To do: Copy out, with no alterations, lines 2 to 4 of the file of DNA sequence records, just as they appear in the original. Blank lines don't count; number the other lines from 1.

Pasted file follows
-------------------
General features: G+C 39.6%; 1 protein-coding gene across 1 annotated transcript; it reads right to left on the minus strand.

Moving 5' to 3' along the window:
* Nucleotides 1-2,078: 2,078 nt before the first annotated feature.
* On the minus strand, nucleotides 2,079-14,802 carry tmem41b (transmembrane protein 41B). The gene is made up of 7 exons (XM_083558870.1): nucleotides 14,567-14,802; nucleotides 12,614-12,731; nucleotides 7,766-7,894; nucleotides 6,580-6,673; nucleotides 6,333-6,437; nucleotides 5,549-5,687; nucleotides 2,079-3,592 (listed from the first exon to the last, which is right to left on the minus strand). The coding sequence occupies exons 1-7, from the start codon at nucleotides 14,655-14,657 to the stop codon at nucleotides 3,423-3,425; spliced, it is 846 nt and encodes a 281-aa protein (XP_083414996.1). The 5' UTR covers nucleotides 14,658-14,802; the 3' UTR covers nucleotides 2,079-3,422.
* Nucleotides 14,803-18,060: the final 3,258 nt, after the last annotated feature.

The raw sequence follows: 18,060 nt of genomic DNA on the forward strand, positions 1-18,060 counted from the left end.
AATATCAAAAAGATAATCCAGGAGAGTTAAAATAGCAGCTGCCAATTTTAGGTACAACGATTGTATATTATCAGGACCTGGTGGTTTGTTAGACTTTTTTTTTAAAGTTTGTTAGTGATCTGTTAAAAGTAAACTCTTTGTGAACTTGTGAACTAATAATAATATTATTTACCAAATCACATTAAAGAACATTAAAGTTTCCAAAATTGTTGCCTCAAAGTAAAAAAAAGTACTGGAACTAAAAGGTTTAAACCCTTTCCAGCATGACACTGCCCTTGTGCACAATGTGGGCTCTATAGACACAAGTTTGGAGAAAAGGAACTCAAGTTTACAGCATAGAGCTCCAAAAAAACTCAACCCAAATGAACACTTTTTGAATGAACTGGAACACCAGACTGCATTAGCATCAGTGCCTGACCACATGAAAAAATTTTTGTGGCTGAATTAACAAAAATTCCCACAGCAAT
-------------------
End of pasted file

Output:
Moving 5' to 3' along the window:
* Nucleotides 1-2,078: 2,078 nt before the first annotated feature.
* On the minus strand, nucleotides 2,079-14,802 carry tmem41b (transmembrane protein 41B). The gene is made up of 7 exons (XM_083558870.1): nucleotides 14,567-14,802; nucleotides 12,614-12,731; nucleotides 7,766-7,894; nucleotides 6,580-6,673; nucleotides 6,333-6,437; nucleotides 5,549-5,687; nucleotides 2,079-3,592 (listed from the first exon to the last, which is right to left on the minus strand). The coding sequence occupies exons 1-7, from the start codon at nucleotides 14,655-14,657 to the stop codon at nucleotides 3,423-3,425; spliced, it is 846 nt and encodes a 281-aa protein (XP_083414996.1). The 5' UTR covers nucleotides 14,658-14,802; the 3' UTR covers nucleotides 2,079-3,422.